JACK WATERFORD. Labor could fall further yet

Did Morrison win that election? Or did Labor simply blow it?

In a nation like Australia, which, uniquely I think, has both compulsory attendance at a polling booth and preferential voting, the outcome, at least in two-party preferred terms is pretty much a zero-sum game. What one party loses, the other gains, perhaps via ultimately unimportant intermediaries.

It would be nice in that sense to read the Liberal Party’s review of its May federal election campaign. Perhaps the draft could come from the Labor Party’s review of how it seemed to snatch defeat from certain victory, published to the world only this week.

Here’s what it might say, with only a few substitutions of words.

“The coalition won the election because it had a strong strategy which capitalised on the change in the Liberal Party leadership, a change which did not cause Labor to amend its strategy or its tactics.

“The prime minister, Scott Morrison did not clutter his pitch to voters with an extensive, let alone risky policy agenda, and he focused hard on the risks that complex, apparently redistributive policies, with big spending proposals supported by increased taxes, posed to jobs, growth, and a sound economy. He also sought to capitalise on distrust – not to mention positive dislike – for the opposition leader Bill Shorten. Morrison himself was not at this stage popular with most voters, but they bore, and seemed to welcome marketing of himself as a daggy old dad of somewhat pedestrian outlook.”

“Not one of these tactics or strategies was decisive in the coalition victory – achieved virtually single-handedly by Morrison himself. But in combination they explain the result. It is the more remarkable because the opposition ran a disciplined party, with few outburst of disunity – one which could have been contrasted with a coalition which had seen a succession of leadership changes, and, during the term of government quite open disunity and chaos.”

“Morrison did not win the election because of Labor’s specific tax policies, such as imputation credits  or changes to the rules of negative gearing.

“These were strongly criticised, including as evidence that Labor’s inclinations were always to increase taxes as against the coalition’s desire to lower them. The focus on these points potentiated suggestions that rents would rise under a Labor government and that it had a secret plan for inheritance or “death” taxes.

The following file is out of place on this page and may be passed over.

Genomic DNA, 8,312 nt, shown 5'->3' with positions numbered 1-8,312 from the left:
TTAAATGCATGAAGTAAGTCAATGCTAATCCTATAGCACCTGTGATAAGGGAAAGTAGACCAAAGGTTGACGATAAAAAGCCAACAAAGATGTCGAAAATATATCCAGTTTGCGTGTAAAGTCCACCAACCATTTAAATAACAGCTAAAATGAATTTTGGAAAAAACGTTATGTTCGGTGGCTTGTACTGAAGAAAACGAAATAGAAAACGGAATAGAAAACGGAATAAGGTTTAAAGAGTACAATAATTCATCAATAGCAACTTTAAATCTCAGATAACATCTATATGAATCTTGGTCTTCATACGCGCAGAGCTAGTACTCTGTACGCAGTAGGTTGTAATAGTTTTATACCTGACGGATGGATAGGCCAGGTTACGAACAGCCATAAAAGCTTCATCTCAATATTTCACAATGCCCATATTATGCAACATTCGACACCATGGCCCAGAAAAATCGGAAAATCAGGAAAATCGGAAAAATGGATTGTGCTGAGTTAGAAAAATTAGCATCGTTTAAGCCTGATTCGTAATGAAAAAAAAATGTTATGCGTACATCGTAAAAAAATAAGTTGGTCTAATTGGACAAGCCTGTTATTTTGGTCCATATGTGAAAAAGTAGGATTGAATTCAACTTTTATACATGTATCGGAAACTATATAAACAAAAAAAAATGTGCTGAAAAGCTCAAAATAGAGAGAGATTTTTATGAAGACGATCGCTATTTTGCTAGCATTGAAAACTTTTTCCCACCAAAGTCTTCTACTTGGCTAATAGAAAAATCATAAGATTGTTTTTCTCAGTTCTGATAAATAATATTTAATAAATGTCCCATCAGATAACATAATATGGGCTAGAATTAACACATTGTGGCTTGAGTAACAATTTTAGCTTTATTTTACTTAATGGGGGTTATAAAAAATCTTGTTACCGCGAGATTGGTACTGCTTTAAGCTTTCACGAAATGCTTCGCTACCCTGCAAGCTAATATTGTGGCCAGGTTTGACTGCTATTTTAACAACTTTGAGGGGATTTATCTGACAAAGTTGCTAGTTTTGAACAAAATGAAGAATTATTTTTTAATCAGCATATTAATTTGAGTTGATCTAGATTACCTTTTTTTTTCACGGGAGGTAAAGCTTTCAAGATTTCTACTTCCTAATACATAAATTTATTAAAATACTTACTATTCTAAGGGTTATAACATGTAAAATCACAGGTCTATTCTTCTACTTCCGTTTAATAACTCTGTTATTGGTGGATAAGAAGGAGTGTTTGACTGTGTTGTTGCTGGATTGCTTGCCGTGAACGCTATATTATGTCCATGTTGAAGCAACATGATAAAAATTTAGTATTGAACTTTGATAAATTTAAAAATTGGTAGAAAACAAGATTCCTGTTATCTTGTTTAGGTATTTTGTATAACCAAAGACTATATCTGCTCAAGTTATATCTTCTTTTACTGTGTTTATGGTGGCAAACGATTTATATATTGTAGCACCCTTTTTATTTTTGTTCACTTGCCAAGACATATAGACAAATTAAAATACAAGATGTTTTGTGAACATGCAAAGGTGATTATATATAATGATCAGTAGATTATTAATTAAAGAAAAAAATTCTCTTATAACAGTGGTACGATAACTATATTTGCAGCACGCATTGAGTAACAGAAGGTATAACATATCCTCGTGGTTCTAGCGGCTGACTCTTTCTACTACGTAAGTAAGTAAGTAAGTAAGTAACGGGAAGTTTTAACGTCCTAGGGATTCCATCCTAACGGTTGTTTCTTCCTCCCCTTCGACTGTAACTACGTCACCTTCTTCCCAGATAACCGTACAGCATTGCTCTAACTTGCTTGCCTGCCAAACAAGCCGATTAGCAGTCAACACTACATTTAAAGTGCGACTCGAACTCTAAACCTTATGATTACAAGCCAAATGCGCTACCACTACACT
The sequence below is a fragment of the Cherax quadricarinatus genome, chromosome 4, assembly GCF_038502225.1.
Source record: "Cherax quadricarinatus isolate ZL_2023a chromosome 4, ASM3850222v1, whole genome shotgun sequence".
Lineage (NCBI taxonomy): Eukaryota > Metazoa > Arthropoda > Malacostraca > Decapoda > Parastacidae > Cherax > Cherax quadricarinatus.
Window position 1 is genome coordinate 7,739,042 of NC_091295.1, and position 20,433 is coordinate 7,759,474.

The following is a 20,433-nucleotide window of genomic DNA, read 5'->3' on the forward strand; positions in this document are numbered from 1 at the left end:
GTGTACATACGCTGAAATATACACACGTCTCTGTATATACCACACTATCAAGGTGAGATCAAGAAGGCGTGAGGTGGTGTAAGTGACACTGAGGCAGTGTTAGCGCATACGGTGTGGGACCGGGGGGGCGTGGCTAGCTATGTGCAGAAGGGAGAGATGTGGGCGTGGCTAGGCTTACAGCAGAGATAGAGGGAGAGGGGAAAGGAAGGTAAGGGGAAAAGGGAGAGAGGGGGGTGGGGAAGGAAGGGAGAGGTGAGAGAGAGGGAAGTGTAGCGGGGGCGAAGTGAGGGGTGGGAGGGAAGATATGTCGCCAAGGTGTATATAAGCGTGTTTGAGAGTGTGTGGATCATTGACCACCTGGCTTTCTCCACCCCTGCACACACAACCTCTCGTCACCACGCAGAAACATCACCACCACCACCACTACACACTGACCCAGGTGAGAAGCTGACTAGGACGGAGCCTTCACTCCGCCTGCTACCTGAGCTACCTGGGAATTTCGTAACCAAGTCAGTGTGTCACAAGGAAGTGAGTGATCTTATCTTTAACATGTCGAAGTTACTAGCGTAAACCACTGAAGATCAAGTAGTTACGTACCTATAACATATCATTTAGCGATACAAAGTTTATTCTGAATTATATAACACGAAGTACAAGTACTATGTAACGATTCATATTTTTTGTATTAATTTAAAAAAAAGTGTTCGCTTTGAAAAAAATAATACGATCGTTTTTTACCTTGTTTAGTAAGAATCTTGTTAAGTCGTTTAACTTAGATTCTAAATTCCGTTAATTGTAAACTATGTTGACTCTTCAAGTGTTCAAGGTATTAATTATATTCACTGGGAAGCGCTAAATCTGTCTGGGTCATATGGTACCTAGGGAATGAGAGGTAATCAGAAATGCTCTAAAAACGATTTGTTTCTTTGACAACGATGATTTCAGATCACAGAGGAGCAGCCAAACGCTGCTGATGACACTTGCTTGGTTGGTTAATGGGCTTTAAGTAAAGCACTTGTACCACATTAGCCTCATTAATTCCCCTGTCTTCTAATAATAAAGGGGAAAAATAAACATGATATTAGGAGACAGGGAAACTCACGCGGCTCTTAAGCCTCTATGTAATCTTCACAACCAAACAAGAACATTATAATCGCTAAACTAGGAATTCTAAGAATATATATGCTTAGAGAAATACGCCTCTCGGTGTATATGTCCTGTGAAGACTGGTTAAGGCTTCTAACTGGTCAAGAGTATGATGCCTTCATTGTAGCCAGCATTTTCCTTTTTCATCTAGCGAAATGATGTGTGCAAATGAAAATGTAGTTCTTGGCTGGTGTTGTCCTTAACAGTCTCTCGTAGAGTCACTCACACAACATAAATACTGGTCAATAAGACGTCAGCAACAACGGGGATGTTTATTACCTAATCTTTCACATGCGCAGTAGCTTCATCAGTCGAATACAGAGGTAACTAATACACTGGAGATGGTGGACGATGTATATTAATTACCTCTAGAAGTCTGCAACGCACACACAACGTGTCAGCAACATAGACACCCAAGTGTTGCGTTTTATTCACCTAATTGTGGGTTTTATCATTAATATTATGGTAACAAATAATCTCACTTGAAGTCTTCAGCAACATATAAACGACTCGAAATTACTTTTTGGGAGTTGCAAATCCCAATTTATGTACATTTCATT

“But it cannot be said that the Liberals won simply because voters rejected particular Labor tax policies. Rather the size and complexity of the whole Labor economic package – and Labor’s failure to settle on a cohesive and persuasive strategy, or narrative unifying all of its policies – allowed a general attack on a high-taxing risky alternative. Morrison hammered home the argument that Labor would crash the economy and cause people to lose their jobs.  His argument was especially effective in creating anxieties among insecure low-income voters in outer-urban and regional Australia.

“Morrison was better able to connect with this constituency, in major part because working people, particularly those experiencing economic dislocation, did not see that Labor’s policies responded to their needs. Instead they saw Labor as being preoccupied with issues that either did not concern them, or which seemed to act directly against their interests.

“Labor had seemed to develop a grievance-based approach to issues, seeming to move to appease one pressure group after another, and developing a seemingly uncoordinated big set of policies which they failed to sell as a package.

“That’s quite apart from the fact that they saw right through Shorten’s deceit, conscious ambiguity and different messages to different audiences, particularly  as to Adani and coal mining in Queensland.  By contrast, Morrison had clear and simple messages, even if they were focused on the weaknesses of the other side. Morrison did not much frighten voters, but Shorten did.”

One could go on in inverting some of the conclusions drawn by Craig Emerson and Jay Weatherill about the weaknesses of the Labor campaign, making them seem, instead strengths of Morrison and consequences of his strategic and tactical skill.

In some respects, it does not matter, since the outcome, if a narrow victory, was clear and, for Labor, seemingly  catastrophic.

In other respects, the Emerson-Weatherill review of Labor’s campaign matters quite a bit, and not only to those who had hoped for a Labor victory, or who were somewhat desperate for an end to the coalition.

The first question, perhaps, if not directly addressed by the review is whether voters endorsed the coalition, or whether, instead, they decided not to risk a Labor alternative. The truism, usually, is that elections are referendums on a government, not on an opposition, and that it takes rare skill to make the opposition the issue. Paul Keating did it with John Hewson in 1993.

If Labor lost because it had become the issue, did it lose because it had too many policies, too many dud policies, or because it had so exposed itself with policies that it was fighting on too many fronts?